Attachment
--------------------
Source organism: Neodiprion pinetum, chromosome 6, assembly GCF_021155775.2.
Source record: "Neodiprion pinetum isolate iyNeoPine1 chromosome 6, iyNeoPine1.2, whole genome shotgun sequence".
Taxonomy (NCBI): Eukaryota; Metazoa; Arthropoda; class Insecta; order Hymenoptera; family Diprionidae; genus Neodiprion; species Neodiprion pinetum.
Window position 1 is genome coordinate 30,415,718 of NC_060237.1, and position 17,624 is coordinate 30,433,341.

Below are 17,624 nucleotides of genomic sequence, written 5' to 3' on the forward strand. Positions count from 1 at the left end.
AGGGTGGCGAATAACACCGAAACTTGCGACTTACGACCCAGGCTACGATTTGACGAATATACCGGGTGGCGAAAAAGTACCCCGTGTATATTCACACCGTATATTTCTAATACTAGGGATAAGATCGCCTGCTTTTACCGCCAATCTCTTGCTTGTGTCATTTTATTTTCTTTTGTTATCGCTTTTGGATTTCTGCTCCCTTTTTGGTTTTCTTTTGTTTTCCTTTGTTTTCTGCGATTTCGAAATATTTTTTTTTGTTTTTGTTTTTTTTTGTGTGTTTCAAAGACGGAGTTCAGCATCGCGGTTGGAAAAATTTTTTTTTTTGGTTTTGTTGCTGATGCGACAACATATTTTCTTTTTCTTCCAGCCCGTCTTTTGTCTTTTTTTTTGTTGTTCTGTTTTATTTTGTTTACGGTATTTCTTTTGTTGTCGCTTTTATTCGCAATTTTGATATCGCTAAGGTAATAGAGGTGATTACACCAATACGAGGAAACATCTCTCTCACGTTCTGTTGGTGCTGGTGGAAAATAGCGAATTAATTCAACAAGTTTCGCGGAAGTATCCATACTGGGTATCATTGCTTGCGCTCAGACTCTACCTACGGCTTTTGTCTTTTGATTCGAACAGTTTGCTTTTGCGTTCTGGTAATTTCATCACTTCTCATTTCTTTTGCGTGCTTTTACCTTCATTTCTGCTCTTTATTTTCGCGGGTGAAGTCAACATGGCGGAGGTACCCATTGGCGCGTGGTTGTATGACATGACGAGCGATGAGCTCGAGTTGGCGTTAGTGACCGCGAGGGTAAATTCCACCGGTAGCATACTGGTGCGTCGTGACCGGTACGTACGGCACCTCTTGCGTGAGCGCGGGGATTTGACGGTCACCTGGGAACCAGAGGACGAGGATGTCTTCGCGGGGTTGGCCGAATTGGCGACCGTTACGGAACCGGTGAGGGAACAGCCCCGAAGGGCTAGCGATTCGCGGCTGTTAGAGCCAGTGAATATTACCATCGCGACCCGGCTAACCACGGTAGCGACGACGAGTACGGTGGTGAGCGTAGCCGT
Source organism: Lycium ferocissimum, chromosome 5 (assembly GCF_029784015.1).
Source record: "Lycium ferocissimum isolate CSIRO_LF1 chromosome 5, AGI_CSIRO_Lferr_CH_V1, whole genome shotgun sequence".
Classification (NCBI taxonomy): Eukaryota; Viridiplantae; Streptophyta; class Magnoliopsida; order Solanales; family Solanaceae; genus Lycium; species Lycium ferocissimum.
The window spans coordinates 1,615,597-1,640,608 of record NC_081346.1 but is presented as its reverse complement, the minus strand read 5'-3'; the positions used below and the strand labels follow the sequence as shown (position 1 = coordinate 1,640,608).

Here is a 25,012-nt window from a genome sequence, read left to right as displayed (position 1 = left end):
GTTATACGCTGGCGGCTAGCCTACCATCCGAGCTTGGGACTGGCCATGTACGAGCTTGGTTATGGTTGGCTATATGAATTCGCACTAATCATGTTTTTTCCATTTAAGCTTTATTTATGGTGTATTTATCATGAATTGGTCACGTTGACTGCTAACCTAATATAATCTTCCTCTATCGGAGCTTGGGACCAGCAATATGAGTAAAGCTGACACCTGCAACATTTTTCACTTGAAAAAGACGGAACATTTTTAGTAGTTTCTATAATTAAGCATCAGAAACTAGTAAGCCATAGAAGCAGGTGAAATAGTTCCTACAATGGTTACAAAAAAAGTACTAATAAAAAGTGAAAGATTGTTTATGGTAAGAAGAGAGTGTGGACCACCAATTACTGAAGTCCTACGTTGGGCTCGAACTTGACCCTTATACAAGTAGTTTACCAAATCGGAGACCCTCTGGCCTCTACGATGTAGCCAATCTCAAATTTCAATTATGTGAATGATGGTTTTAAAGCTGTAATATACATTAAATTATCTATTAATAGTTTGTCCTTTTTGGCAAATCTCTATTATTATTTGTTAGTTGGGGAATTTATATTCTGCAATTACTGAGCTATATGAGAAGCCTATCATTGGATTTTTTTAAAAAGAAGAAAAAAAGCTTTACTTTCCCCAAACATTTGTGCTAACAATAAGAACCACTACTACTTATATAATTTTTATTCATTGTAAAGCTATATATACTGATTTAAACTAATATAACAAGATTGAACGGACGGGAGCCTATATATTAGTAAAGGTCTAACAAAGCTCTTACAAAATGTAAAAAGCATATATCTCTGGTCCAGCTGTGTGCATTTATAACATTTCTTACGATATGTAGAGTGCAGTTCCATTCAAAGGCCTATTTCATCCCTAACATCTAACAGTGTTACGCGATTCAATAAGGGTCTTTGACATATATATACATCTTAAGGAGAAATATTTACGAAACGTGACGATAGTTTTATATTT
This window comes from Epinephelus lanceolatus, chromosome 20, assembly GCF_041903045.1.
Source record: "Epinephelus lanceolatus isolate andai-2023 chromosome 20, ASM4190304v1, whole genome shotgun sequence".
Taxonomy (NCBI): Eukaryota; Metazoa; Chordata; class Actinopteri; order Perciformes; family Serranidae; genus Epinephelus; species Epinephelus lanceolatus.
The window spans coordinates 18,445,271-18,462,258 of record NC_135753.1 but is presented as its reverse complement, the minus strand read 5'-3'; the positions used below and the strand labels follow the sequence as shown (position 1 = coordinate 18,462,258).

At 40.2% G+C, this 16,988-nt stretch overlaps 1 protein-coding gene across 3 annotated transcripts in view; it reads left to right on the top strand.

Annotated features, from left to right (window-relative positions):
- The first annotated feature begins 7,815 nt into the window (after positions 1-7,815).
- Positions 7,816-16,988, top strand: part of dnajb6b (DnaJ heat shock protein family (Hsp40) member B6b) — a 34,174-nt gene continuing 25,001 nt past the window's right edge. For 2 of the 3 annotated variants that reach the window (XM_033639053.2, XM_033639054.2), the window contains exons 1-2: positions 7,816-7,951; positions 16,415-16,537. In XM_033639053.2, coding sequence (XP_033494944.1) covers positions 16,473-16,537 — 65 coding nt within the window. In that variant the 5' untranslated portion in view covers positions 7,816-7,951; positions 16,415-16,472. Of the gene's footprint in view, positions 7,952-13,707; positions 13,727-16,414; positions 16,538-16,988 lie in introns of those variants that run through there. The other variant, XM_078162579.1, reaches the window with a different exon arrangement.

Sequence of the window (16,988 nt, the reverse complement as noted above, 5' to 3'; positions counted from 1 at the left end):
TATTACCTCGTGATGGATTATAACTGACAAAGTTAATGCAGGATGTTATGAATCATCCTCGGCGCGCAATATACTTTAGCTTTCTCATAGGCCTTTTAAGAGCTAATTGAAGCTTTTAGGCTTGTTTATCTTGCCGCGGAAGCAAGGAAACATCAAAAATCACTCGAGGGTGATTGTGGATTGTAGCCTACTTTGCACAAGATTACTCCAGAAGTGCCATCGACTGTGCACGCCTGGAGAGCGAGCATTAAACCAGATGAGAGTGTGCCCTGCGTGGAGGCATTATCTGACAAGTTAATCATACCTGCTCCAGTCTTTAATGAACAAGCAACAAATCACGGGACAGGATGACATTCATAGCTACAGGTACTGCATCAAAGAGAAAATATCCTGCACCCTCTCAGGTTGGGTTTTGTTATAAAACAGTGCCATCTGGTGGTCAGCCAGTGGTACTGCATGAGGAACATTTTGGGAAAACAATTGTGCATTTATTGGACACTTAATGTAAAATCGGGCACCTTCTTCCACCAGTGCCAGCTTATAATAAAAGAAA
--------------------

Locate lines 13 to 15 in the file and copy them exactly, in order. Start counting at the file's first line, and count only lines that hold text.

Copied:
This window comes from Epinephelus lanceolatus, chromosome 20, assembly GCF_041903045.1.
Source record: "Epinephelus lanceolatus isolate andai-2023 chromosome 20, ASM4190304v1, whole genome shotgun sequence".
Taxonomy (NCBI): Eukaryota; Metazoa; Chordata; class Actinopteri; order Perciformes; family Serranidae; genus Epinephelus; species Epinephelus lanceolatus.